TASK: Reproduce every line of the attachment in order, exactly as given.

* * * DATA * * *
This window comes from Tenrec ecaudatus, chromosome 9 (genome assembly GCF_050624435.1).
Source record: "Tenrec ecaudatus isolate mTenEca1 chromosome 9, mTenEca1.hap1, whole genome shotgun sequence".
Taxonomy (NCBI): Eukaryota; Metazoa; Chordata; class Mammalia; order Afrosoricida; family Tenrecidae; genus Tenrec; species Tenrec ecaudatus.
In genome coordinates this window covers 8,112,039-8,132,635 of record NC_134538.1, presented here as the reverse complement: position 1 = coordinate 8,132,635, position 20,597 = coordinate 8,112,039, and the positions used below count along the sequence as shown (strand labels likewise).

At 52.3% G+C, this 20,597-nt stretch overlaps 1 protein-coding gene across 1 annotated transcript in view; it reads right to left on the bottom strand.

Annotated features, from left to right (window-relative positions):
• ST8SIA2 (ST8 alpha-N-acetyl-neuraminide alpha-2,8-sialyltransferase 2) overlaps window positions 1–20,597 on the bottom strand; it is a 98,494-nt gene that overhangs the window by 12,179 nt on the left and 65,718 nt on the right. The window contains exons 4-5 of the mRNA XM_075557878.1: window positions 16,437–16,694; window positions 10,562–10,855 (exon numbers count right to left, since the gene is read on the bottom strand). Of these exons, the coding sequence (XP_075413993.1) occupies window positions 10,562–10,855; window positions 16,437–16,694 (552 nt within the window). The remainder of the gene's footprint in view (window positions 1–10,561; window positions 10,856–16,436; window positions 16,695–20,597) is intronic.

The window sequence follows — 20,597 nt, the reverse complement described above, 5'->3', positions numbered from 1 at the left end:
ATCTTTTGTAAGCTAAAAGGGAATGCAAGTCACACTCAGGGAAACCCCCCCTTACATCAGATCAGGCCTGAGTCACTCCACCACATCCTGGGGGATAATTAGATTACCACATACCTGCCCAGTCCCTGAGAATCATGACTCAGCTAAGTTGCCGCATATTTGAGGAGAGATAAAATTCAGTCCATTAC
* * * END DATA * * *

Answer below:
This window comes from Tenrec ecaudatus, chromosome 9 (genome assembly GCF_050624435.1).
Source record: "Tenrec ecaudatus isolate mTenEca1 chromosome 9, mTenEca1.hap1, whole genome shotgun sequence".
Taxonomy (NCBI): Eukaryota; Metazoa; Chordata; class Mammalia; order Afrosoricida; family Tenrecidae; genus Tenrec; species Tenrec ecaudatus.
In genome coordinates this window covers 8,112,039-8,132,635 of record NC_134538.1, presented here as the reverse complement: position 1 = coordinate 8,132,635, position 20,597 = coordinate 8,112,039, and the positions used below count along the sequence as shown (strand labels likewise).

At 52.3% G+C, this 20,597-nt stretch overlaps 1 protein-coding gene across 1 annotated transcript in view; it reads right to left on the bottom strand.

Annotated features, from left to right (window-relative positions):
• ST8SIA2 (ST8 alpha-N-acetyl-neuraminide alpha-2,8-sialyltransferase 2) overlaps window positions 1–20,597 on the bottom strand; it is a 98,494-nt gene that overhangs the window by 12,179 nt on the left and 65,718 nt on the right. The window contains exons 4-5 of the mRNA XM_075557878.1: window positions 16,437–16,694; window positions 10,562–10,855 (exon numbers count right to left, since the gene is read on the bottom strand). Of these exons, the coding sequence (XP_075413993.1) occupies window positions 10,562–10,855; window positions 16,437–16,694 (552 nt within the window). The remainder of the gene's footprint in view (window positions 1–10,561; window positions 10,856–16,436; window positions 16,695–20,597) is intronic.

The window sequence follows — 20,597 nt, the reverse complement described above, 5'->3', positions numbered from 1 at the left end:
ATCTTTTGTAAGCTAAAAGGGAATGCAAGTCACACTCAGGGAAACCCCCCCTTACATCAGATCAGGCCTGAGTCACTCCACCACATCCTGGGGGATAATTAGATTACCACATACCTGCCCAGTCCCTGAGAATCATGACTCAGCTAAGTTGCCGCATATTTGAGGAGAGATAAAATTCAGTCCATTAC